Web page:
class at Stanford that he teaches on Plato’s Republic. Without further ado, Dean Post. Thank you and thank you for the honor of being
here. It’s a great pleasure to talk to you today
about the subject of freedom of speech in the university. As you all know, it’s a highly controversial
topic, if you just look on the internet in any given day you can find Betsy DeVos saying
the greatest difficulty in the academy today is recognizing the free speech rights of others. If you look at FIRE, the Foundation for Individual
Rights and Education, you will see that the freedom that the First Amendment rights should
be protected in the university and it’s a great scandal that universities are falling
down on their obligation to protect the First Amendment rights of professors and students. Universities stand accused of intolerance
and so forth and so on. So the basic assumption behind this, and it’s
an assumption that crosses the ideological spectrum from Jeff Stone on the one side,
to FIRE on the other, is that the First Amendment type freedom of speech should apply in the
university. So, I’m gonna play Richie Epstein for a second,
and I’m going to say that that framing of the issue is wrong from the ground up. It misunderstands the way in which communications
work in a university. So, to understand why anyone would take such
a ridiculous position, I think you have to start off by saying, “Well, what do we mean
by First Amendment rights?” If First Amendment rights are going to be
applied within the university, we have to be kind of precise about what those rights
are. So, the First Amendment doctrine is quite
complex, it contains a lot of rules. Let’s just take three rules that anybody would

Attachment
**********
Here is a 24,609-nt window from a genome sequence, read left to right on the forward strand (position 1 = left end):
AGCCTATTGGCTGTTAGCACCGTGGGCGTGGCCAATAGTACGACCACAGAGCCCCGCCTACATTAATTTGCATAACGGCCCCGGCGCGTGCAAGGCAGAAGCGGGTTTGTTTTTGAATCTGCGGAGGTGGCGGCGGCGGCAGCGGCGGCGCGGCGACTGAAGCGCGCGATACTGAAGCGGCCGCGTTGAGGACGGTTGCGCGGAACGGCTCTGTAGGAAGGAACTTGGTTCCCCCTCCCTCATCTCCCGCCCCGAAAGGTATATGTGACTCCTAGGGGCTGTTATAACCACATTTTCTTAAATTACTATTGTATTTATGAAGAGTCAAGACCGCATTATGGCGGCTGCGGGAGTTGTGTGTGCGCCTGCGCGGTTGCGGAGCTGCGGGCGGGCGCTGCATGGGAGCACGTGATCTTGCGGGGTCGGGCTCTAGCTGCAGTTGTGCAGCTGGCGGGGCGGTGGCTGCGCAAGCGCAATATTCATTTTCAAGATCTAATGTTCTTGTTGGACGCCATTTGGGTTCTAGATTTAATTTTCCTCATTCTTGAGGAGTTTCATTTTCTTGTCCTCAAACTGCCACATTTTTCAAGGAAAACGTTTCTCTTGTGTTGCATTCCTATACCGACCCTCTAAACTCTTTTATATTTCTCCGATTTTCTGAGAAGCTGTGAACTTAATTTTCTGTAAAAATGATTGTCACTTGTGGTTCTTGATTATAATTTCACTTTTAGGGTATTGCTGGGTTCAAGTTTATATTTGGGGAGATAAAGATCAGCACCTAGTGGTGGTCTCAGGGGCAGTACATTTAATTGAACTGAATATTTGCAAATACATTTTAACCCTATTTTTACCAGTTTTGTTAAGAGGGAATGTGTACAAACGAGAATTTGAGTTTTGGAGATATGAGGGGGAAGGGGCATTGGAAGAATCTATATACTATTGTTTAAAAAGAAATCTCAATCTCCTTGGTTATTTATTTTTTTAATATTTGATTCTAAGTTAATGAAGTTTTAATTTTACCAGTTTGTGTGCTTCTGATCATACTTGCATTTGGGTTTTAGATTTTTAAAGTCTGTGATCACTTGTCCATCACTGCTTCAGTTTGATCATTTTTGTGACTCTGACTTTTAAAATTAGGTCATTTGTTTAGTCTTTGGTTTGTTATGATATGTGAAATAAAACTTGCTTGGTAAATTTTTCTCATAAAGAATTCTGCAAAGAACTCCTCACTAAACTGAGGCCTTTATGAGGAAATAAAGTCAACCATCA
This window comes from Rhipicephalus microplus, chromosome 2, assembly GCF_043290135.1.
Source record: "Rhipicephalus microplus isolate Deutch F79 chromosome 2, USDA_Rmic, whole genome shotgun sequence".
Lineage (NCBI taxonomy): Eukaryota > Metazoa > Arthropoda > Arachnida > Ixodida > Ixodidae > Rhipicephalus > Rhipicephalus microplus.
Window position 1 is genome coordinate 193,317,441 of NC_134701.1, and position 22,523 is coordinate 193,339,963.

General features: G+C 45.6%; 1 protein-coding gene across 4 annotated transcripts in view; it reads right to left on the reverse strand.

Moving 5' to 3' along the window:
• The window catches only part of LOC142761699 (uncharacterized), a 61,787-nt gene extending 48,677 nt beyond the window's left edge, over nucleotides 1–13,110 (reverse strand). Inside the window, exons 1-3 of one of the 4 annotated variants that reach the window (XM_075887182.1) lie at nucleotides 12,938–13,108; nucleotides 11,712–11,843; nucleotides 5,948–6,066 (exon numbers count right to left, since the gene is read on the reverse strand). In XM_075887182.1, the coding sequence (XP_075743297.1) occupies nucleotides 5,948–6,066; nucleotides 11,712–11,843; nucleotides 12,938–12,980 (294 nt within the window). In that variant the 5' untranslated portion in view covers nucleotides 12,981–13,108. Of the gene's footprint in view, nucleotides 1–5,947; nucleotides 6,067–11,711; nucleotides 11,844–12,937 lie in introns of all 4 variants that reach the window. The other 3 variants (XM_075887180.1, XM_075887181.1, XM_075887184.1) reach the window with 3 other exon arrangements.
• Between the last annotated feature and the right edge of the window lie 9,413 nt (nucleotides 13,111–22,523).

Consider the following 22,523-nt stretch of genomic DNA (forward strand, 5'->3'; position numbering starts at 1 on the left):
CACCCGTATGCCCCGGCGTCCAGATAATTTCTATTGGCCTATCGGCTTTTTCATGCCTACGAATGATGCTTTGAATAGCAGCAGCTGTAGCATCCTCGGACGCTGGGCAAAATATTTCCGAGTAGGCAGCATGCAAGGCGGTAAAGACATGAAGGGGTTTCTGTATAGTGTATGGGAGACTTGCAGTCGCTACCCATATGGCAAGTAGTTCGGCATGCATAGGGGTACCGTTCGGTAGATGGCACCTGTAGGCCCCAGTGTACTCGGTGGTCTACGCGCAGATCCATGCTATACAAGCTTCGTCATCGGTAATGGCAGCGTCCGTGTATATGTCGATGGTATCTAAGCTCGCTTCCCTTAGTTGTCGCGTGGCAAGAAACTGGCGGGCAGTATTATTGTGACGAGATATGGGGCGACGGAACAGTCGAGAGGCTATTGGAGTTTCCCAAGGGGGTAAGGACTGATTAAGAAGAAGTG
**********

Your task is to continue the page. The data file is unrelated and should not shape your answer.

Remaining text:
say would be essential to the First Amendment. First, no content discrimination. You can’t discriminate on the basis of content,
it’s subject to scrutiny if you do. Second, all ideas are equal. There’s no such thing as a false idea for
purposes of the First Amendment. Remember that rule. Third, you can’t compel someone to speak. Now, I take it there are many rules in the
First Amendment, but those three are pretty essential. You might ask yourself why we have these rules,
and here is one explanation, one which I favor. But perhaps you can think of others. It seems to me we have these rules because
when the court developed First Amendment doctrine in the 1930s, and remember, the Supreme Court
did not protect First Amendment rights until the 1930s. It protected it primarily within the context
of the ability of persons to participate in the formation of public opinion. To the end, as Chief Justice Hughes would
say, we can live in a free republic in which we govern ourselves. The value of self-governance is extremely
important in the United States. How do we cash out that value? How do we govern ourselves when I can lose
the election? And so, I’m not governing myself, I didn’t
vote for Trump. In what sense am I governing myself? Answer, we are governing ourselves because
we can all participate in the formation of public opinion. And the government is responsive to public
opinion. And hence, the First Amendment guarantees
self-governance. Now, that’s an odd thing to say, because the
First Amendment sets aside the result of majoritarian legislation. We use the First Amendment to invalidate what
the democracy otherwise would pass, but it nevertheless protects democracy because it
protects the preconditions of self-governance. So, if you think of that as a purpose of the
First Amendment, these three rules make a lot of sense. Why should we say no content discrimination? Because we don’t want the government setting